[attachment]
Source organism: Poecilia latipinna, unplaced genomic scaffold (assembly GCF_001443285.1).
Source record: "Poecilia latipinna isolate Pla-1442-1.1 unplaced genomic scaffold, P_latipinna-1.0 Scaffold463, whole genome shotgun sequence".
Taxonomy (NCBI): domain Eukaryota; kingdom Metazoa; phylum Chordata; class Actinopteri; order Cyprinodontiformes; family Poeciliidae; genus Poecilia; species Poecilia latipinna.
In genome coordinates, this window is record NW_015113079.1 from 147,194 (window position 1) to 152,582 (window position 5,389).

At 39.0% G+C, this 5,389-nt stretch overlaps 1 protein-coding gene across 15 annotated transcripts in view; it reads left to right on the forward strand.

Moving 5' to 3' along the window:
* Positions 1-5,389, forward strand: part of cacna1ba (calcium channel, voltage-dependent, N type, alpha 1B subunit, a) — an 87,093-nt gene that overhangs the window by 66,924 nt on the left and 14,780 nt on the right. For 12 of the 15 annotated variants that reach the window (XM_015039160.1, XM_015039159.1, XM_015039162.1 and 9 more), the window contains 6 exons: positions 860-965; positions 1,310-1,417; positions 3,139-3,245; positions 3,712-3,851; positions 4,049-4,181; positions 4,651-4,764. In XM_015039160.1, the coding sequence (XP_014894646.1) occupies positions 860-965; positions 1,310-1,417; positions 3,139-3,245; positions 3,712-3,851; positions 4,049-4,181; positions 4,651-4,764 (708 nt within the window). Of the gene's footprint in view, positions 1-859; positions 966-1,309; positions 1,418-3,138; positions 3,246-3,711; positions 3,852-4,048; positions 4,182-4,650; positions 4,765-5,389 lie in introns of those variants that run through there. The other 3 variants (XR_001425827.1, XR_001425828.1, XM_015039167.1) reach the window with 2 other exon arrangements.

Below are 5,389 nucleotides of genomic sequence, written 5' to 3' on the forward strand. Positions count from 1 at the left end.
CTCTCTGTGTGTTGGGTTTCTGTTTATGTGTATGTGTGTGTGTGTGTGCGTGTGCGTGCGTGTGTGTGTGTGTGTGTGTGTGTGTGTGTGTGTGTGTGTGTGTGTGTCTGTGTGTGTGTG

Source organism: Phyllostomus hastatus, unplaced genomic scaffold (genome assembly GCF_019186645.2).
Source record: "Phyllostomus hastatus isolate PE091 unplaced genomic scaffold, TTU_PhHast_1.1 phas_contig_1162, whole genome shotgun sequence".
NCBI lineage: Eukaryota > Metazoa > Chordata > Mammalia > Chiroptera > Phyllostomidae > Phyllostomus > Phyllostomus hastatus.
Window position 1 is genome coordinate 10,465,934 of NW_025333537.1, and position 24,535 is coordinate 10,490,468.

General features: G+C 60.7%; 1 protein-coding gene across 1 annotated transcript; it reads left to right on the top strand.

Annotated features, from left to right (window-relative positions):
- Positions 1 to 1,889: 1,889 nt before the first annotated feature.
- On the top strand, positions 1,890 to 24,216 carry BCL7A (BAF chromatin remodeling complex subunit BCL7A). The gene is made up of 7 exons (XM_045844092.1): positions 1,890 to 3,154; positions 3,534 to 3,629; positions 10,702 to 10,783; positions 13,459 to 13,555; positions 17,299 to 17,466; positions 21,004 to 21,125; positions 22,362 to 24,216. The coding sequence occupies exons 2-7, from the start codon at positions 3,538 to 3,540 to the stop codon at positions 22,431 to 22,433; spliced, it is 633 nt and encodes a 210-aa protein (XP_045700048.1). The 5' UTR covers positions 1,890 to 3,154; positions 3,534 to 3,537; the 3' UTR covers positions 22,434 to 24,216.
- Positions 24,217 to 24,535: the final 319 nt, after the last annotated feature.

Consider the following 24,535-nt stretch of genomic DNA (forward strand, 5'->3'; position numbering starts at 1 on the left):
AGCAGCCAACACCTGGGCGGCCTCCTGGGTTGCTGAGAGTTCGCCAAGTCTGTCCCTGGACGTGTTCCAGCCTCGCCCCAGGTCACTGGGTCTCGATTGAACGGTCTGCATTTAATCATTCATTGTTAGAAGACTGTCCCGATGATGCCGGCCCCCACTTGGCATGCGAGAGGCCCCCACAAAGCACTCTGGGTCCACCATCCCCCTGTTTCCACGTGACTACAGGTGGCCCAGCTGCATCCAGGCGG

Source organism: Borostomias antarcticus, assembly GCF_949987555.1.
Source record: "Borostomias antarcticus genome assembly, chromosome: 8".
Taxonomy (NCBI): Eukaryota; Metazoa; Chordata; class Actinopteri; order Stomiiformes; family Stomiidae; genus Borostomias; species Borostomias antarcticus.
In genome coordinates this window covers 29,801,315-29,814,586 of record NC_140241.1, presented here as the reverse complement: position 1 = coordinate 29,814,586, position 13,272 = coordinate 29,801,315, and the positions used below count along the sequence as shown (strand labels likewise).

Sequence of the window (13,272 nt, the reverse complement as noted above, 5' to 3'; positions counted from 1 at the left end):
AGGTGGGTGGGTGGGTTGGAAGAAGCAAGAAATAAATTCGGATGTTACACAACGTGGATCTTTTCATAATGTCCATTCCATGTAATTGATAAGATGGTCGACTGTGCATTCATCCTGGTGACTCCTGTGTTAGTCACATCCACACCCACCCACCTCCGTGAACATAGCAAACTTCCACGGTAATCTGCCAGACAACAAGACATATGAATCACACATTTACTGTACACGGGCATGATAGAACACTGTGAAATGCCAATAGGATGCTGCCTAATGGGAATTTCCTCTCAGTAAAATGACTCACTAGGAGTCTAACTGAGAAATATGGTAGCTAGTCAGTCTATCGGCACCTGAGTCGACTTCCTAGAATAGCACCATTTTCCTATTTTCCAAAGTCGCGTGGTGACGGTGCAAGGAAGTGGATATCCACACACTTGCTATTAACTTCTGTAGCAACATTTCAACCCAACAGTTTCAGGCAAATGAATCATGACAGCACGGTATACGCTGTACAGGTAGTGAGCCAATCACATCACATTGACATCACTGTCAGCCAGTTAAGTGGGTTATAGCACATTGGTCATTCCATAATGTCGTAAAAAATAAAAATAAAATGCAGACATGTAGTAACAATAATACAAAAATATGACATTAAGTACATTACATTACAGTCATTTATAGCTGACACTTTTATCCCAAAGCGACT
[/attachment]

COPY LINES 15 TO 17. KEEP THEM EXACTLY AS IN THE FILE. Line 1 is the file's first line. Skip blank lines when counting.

Annotated features, from left to right (window-relative positions):
- Positions 1 to 1,889: 1,889 nt before the first annotated feature.
- On the top strand, positions 1,890 to 24,216 carry BCL7A (BAF chromatin remodeling complex subunit BCL7A). The gene is made up of 7 exons (XM_045844092.1): positions 1,890 to 3,154; positions 3,534 to 3,629; positions 10,702 to 10,783; positions 13,459 to 13,555; positions 17,299 to 17,466; positions 21,004 to 21,125; positions 22,362 to 24,216. The coding sequence occupies exons 2-7, from the start codon at positions 3,538 to 3,540 to the stop codon at positions 22,431 to 22,433; spliced, it is 633 nt and encodes a 210-aa protein (XP_045700048.1). The 5' UTR covers positions 1,890 to 3,154; positions 3,534 to 3,537; the 3' UTR covers positions 22,434 to 24,216.